BELGRADE, Oct 27, 2005 (DJCS via Comtex) --
Serbia is counting on China's veto in the U.N. Security Council to prevent Kosovo's independence, Serbia-Montenegro's foreign minister said Thursday.
Vuk Draskovic said that after talks with senior Chinese officials in Beijing earlier this week, "I got assurances that Serbia's territorial integrity" will be respected in any negotiated solution for independence-seeking Kosovo.
Monday, the U.N. Security Council decided to launch talks between Serbian and ethnic Albanian officials on Kosovo's future, clearing the way for tough negotiations on the status of the ethnically divided province.
Kosovo's ethnic Albanian leaders are demanding full independence, while its Serb minority and Belgrade officials want it to remain within Serbia-Montenegro.
Draskovic said that he told senior Chinese officials that Kosovo is Serbia's Taiwan. Although Taiwan is self-governing, Beijing insists the island that broke away amid civil war in 1949 still is part of China.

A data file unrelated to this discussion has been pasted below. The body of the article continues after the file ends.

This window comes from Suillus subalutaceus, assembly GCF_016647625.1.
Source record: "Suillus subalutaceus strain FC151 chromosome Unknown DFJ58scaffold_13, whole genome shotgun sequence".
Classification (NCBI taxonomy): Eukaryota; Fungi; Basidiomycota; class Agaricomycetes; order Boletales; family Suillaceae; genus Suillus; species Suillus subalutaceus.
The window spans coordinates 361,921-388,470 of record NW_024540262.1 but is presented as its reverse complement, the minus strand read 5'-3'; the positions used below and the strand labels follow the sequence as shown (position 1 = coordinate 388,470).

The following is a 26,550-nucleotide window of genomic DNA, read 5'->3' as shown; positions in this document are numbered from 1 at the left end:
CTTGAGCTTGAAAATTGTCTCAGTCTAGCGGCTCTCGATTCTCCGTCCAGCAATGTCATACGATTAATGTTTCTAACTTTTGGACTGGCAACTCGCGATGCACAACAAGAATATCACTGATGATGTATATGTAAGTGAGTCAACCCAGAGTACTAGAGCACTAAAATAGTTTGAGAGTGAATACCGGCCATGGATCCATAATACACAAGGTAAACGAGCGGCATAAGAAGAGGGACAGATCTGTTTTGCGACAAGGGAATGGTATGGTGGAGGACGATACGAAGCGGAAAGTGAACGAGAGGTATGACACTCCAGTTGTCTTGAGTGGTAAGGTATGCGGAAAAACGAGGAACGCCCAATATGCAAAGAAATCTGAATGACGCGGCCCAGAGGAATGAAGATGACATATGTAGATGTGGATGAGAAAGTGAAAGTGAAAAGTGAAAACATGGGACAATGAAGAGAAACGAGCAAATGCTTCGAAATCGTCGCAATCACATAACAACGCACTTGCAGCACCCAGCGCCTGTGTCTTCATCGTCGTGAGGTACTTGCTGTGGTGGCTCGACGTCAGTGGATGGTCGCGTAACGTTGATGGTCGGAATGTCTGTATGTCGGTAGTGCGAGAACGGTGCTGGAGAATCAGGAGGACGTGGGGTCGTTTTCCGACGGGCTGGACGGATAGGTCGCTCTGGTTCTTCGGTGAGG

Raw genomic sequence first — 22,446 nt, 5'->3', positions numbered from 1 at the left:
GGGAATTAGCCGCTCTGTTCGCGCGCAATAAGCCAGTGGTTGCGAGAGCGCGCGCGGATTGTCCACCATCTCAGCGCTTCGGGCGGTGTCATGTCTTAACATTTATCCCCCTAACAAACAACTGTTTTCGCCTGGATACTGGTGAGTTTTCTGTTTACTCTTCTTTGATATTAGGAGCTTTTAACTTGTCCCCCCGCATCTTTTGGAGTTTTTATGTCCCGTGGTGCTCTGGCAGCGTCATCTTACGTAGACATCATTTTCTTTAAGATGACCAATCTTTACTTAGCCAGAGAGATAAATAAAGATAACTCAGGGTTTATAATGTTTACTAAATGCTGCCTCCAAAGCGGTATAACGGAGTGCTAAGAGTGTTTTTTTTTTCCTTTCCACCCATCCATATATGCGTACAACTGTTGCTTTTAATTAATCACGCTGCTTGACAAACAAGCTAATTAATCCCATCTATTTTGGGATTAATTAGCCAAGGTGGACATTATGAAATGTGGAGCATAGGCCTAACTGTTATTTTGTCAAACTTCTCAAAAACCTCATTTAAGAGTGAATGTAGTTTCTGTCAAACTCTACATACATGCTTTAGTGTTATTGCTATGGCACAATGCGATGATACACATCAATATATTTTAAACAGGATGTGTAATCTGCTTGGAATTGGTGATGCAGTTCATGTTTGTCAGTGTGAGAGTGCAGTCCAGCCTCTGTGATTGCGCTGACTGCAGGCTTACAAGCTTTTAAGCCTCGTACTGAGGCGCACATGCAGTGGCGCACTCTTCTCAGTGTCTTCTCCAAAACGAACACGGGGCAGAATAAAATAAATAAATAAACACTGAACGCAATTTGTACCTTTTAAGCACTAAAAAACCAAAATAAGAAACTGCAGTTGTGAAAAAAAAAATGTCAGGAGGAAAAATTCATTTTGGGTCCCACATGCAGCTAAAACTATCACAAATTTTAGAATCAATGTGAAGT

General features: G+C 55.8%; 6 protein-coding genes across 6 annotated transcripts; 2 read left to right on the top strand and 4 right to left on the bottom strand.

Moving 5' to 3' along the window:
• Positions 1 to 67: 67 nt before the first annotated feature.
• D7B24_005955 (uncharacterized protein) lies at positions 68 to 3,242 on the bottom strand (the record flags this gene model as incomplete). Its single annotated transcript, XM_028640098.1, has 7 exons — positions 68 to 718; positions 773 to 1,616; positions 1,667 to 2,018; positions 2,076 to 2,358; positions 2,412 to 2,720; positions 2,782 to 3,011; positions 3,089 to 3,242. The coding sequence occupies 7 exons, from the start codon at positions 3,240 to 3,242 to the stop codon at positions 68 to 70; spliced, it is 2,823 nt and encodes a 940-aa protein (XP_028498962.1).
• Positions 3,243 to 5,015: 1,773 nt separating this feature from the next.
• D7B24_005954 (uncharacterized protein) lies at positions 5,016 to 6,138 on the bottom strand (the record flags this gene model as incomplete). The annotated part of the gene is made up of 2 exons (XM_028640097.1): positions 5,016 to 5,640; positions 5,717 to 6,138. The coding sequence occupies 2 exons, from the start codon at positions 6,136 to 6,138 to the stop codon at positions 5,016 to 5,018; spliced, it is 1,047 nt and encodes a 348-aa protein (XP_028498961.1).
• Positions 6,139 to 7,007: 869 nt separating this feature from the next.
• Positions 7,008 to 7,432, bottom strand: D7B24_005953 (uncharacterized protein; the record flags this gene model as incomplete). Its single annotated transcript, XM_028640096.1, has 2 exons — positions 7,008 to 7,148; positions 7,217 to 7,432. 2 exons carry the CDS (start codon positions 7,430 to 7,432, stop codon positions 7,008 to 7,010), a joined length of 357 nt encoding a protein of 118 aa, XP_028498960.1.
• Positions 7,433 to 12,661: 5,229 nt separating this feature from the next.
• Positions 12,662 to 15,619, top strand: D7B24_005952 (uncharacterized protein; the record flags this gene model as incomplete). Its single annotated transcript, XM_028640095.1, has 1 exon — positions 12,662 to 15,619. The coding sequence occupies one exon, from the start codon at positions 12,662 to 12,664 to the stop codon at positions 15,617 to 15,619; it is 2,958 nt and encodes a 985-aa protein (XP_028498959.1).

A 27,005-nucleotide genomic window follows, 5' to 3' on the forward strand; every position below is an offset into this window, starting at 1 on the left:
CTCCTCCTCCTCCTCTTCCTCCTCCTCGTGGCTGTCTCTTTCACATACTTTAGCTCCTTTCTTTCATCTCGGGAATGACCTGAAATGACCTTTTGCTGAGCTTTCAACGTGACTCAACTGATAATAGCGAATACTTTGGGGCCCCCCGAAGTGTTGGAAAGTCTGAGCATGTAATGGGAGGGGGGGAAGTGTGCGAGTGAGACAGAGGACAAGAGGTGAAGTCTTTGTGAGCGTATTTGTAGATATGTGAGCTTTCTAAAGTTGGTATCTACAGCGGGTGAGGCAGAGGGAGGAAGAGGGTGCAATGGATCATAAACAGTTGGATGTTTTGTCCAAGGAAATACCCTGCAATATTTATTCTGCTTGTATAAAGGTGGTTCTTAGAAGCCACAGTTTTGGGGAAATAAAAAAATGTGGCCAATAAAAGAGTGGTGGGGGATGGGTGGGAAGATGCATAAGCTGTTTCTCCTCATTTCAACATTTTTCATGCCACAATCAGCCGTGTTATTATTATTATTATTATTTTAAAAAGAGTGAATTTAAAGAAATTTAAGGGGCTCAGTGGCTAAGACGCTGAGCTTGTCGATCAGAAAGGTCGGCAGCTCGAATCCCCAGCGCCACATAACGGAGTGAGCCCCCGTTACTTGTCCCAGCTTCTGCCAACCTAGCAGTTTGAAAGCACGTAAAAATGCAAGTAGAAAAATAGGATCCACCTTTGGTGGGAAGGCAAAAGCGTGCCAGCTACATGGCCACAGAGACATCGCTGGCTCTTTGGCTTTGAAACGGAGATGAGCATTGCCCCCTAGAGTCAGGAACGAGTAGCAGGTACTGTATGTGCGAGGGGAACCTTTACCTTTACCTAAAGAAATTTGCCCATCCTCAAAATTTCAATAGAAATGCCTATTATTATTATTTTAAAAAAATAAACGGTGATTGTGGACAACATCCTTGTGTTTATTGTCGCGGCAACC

"I expressed hope that the U.N. Security Council, and China as its permanent member, won't allow that force defeats law," Draskovic said.
"The senior Chinese officials stressed their firm and principal stand that international borders cannot change and that any other solution would violate the U.N. Charter and international law," Draskovic said.
A negotiated solution on Kosovo's final status is expected to go through a vote in the U.N. Security Council. China is one of the Council's five permanent members with veto power over all resolutions considered by the body.
Meanwhile, Sandra Raskovic-Ivic, a Serbian government official charged with Kosovo, said no Serbian official would agree to "any form" of independence for Kosovo during the U.N.-mediated negotiations.
Although Kosovo formally remains part of Serbia, the U.N. has administered the tense province since NATO's 1999 air war against the former Yugoslavia that forced ex-President Slobodan Milosevic to end a violent crackdown on rebel Kosovo Albanians.